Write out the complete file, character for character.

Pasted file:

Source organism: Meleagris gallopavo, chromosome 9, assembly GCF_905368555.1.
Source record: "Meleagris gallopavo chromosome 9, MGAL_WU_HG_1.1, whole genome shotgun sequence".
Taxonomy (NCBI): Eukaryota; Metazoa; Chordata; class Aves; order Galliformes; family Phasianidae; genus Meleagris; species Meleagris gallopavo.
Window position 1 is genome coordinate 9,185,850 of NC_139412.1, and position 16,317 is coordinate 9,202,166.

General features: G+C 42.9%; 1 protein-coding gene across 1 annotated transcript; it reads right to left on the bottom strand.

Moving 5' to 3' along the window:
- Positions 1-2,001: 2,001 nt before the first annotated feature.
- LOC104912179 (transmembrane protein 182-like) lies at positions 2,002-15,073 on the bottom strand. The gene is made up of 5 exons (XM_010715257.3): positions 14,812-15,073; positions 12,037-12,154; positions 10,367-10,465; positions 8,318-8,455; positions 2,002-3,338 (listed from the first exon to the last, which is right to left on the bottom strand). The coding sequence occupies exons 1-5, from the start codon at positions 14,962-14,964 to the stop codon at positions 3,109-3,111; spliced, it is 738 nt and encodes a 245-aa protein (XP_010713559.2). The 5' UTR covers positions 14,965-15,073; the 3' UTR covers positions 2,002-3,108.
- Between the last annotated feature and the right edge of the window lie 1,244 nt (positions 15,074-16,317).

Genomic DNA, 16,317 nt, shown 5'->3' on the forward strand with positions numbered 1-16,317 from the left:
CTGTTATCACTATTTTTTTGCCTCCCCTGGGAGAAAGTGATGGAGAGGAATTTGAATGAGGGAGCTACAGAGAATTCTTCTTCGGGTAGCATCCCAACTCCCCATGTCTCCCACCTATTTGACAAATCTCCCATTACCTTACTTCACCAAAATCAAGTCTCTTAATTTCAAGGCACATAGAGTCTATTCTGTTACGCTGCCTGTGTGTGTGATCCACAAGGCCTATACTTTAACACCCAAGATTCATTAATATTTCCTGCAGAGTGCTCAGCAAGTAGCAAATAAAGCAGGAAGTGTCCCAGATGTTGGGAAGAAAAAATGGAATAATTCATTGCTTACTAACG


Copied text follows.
Source organism: Meleagris gallopavo, chromosome 9, assembly GCF_905368555.1.
Source record: "Meleagris gallopavo chromosome 9, MGAL_WU_HG_1.1, whole genome shotgun sequence".
Taxonomy (NCBI): Eukaryota; Metazoa; Chordata; class Aves; order Galliformes; family Phasianidae; genus Meleagris; species Meleagris gallopavo.
Window position 1 is genome coordinate 9,185,850 of NC_139412.1, and position 16,317 is coordinate 9,202,166.

General features: G+C 42.9%; 1 protein-coding gene across 1 annotated transcript; it reads right to left on the bottom strand.

Moving 5' to 3' along the window:
- Positions 1-2,001: 2,001 nt before the first annotated feature.
- LOC104912179 (transmembrane protein 182-like) lies at positions 2,002-15,073 on the bottom strand. The gene is made up of 5 exons (XM_010715257.3): positions 14,812-15,073; positions 12,037-12,154; positions 10,367-10,465; positions 8,318-8,455; positions 2,002-3,338 (listed from the first exon to the last, which is right to left on the bottom strand). The coding sequence occupies exons 1-5, from the start codon at positions 14,962-14,964 to the stop codon at positions 3,109-3,111; spliced, it is 738 nt and encodes a 245-aa protein (XP_010713559.2). The 5' UTR covers positions 14,965-15,073; the 3' UTR covers positions 2,002-3,108.
- Between the last annotated feature and the right edge of the window lie 1,244 nt (positions 15,074-16,317).

Genomic DNA, 16,317 nt, shown 5'->3' on the forward strand with positions numbered 1-16,317 from the left:
CTGTTATCACTATTTTTTTGCCTCCCCTGGGAGAAAGTGATGGAGAGGAATTTGAATGAGGGAGCTACAGAGAATTCTTCTTCGGGTAGCATCCCAACTCCCCATGTCTCCCACCTATTTGACAAATCTCCCATTACCTTACTTCACCAAAATCAAGTCTCTTAATTTCAAGGCACATAGAGTCTATTCTGTTACGCTGCCTGTGTGTGTGATCCACAAGGCCTATACTTTAACACCCAAGATTCATTAATATTTCCTGCAGAGTGCTCAGCAAGTAGCAAATAAAGCAGGAAGTGTCCCAGATGTTGGGAAGAAAAAATGGAATAATTCATTGCTTACTAACG